This eschatological expectation was at a fever pitch when Jesus appeared, and forms the necessary background to his ministry. At this point, it’s worth concentrating on two, basic features of Jesus’ mission. These features tapped into a common yearning for Israel’s deliverance, even as Jesus radically re-configured such expectations. On the one hand, Jesus headed a kingdom of God movement. Such a declaration, at least in outline, was not unusual: he was preaching the coming of God’s sovereign rule, the converse of which was liberation for his people (Matt 4:17; Mark 1:14-15). This, as we have seen, was common coin in first-century Judaism, forming the eschatological bedrock of Jewish hopes for the future. One key difference, however, was that Jesus claimed the kingdom was in some sense already present in his own person and ministry; the end of exile was now apparent in and through his work. For the authors of the Gospels, Jesus not only pointed to the work of Israel’s king: he somehow embodied Yahweh’s royal glory. Through his healings and miracles, for instance, Jesus enacted the liberating power of God’s sovereign rule. The deliverance of a crippled woman on the Sabbath (Luke 13:10-17) was a microcosmic fulfilment of the hope of restoration for which so many Jews ached. Jesus acted as if God’s rule was actually becoming a reality in him; that the return of Israel’s king was at last occurring, presaging the inauguration of his saving reign.

On the other hand, Jesus led what might be called a renewal movement, inviting people to pledge allegiance to the kingdom programme he was announcing. Of course, the kingdom Jesus preached was quite unlike that of conventional expectation. Although he claimed a certain royal mantle, he did not envisage himself as the leader of a violent uprising or rebellion. Nor did he interpret his mission as one of anti-imperial revolution – though it was revolutionary nonetheless. Jesus was calling God’s people to renewal and moral-spiritual reformation, much as the prophets envisaged (e.g., Jer 31:33-34; Mal 4:5-6; cf. Luke 1:16-17). He was summoning his co-religionists to be a different kind of Israel, enjoining them to practice a fresh – and indeed, more faithful – way of living out the divine mandate. Not the Israel of violent, anti-pagan revolt, nor the Israel of arrogant religious nationalism, nor even the quiescent Israel of collaborationist design – but the true Israel of OT prophetic vision. It was the call to be a people marked by righteousness and peace, fulfilling its raison d’etre to act as the channel through which God’s redemptive purposes would embrace the entire world. All told, it was the call to be a people properly prepared for the Lord’s decisive coming (cf. Luke 1:16-17).

Jesus condemned as idolatrous prevailing approaches that other Jews took, even going so far as to warn of God’s imminent wrath if the nation did not abandon its present, sinful path (e.g., Luke 19:41-44). Both he and John the Baptist before him emphatically rejected the notion that Jews could look forward to vindication and redemption, simply by virtue of their ethnic heritage. Again, the words of C.H. Dodd are appropriate: according to Jesus, “hereditary membership of the chosen people is no passport to membership of the true people of God”. What his ministry pointed to was the need for a fresh work of divinely-wrought restoration; a new beginning for the people of God, necessitating his creative action. In tandem with his pronouncements of judgment upon God’s people, Jesus called them to repentance. He was not only promising the end of exile; as part of that redemptive package, he was also commanding the comprehensive reformation of the community itself. The Gospels show Jesus building a new people, a new family of God – one that did not revolve around the symbols of Temple, ethnicity, intensified Torah-observance, or land, but around himself. In language reminiscent of John 20, Jesus at one point declares that those who do God’s will are part of the new, re-defined family he is creating (e.g., Mark 3:31-35). Jesus’ mission entailed nothing less than the reconstitution of “Israel”, in fulfilment of ancient prophecy, with him at its heart.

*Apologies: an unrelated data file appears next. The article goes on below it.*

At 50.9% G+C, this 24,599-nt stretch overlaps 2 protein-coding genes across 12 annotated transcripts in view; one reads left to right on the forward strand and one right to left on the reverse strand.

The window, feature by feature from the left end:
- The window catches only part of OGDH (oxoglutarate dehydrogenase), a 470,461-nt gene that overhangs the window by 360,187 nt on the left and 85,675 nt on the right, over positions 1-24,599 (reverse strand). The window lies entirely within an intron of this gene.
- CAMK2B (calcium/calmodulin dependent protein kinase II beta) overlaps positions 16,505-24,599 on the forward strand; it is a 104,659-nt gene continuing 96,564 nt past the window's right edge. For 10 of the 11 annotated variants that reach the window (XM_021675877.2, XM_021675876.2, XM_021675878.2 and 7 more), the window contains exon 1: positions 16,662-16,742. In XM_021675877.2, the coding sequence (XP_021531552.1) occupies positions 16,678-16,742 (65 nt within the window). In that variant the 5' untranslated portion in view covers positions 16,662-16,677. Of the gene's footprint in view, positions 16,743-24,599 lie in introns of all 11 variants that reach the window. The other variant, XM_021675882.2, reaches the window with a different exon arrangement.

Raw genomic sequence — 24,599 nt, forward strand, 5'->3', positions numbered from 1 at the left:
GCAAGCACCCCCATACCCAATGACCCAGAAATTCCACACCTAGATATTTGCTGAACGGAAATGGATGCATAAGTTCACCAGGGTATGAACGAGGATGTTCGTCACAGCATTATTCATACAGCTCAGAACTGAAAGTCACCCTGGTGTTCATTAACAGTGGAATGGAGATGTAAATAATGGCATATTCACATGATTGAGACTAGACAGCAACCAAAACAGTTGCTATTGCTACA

Approaching the Resurrection: The Re-constitution of God’s People

Having provided some context, we’re now in a position to draw some more explicit links between the resurrection of Jesus and the establishment of a new people of God. Every feature of Jesus’ ministry we have touched on – his announcement of the kingdom’s arrival, his call for renewal, his creation of an alternative community, and his promise of the restoration of Israel – found its appropriate climax in the events of Easter. In particular, the resurrection, being the divine seal of vindication upon Jesus’ claims, guaranteed the ultimate success of his mission. Along with his crucifixion, the raising of Jesus was both the capstone to his ministry and the first step in the establishment of God’s renewed people. But behind the proximate culmination of his vocational aims lay the fulfilment of Israel’s enduring hope (found repeatedly in the prophets) for liberation and restoration.